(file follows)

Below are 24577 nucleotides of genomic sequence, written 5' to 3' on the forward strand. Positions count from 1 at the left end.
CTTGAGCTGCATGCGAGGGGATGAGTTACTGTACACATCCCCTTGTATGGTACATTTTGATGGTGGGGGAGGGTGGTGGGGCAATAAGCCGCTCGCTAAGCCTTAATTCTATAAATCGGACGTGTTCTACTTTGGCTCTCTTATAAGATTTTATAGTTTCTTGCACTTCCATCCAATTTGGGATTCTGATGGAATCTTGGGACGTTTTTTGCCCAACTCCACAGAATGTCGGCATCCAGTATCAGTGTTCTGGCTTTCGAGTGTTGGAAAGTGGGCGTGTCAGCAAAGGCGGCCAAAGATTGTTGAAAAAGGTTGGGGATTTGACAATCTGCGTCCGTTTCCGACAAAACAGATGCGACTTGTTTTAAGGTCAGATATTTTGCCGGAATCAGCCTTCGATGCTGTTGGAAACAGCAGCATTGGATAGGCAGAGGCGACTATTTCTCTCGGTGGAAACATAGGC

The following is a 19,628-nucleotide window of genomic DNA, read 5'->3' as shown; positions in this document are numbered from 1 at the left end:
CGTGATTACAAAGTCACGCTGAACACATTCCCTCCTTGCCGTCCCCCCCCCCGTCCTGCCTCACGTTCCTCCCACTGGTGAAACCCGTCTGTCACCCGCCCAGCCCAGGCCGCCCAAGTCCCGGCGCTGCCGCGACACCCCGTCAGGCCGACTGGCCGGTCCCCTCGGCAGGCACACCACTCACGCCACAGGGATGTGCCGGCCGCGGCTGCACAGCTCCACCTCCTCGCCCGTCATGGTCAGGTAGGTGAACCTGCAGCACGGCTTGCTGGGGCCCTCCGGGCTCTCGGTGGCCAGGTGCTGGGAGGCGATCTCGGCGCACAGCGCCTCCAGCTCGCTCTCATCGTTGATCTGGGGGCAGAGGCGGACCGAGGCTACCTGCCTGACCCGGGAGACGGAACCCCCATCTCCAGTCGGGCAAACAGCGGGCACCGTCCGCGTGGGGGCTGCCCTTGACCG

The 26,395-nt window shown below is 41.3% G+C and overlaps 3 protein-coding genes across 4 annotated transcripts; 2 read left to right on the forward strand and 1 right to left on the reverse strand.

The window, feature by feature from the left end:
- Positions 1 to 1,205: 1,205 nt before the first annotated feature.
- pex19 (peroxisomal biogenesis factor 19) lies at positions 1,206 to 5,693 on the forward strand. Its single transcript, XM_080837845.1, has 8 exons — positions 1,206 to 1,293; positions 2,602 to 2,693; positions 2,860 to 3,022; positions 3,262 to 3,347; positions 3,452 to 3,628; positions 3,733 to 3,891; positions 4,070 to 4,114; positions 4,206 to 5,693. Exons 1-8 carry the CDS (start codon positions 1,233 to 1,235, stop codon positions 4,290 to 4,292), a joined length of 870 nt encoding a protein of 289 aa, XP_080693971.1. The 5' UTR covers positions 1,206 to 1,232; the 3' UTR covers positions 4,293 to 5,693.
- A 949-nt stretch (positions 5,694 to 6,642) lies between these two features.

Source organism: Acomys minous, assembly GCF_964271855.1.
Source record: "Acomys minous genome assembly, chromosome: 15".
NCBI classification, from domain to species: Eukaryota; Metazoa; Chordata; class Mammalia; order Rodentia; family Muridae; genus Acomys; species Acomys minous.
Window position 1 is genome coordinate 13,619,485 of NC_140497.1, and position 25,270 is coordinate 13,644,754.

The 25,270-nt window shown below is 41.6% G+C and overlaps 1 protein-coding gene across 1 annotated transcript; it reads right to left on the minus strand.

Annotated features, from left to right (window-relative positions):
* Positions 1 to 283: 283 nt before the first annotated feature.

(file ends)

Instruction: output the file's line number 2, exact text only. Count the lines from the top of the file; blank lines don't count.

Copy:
CTTGAGCTGCATGCGAGGGGATGAGTTACTGTACACATCCCCTTGTATGGTACATTTTGATGGTGGGGGAGGGTGGTGGGGCAATAAGCCGCTCGCTAAGCCTTAATTCTATAAATCGGACGTGTTCTACTTTGGCTCTCTTATAAGATTTTATAGTTTCTTGCACTTCCATCCAATTTGGGATTCTGATGGAATCTTGGGACGTTTTTTGCCCAACTCCACAGAATGTCGGCATCCAGTATCAGTGTTCTGGCTTTCGAGTGTTGGAAAGTGGGCGTGTCAGCAAAGGCGGCCAAAGATTGTTGAAAAAGGTTGGGGATTTGACAATCTGCGTCCGTTTCCGACAAAACAGATGCGACTTGTTTTAAGGTCAGATATTTTGCCGGAATCAGCCTTCGATGCTGTTGGAAACAGCAGCATTGGATAGGCAGAGGCGACTATTTCTCTCGGTGGAAACATAGGC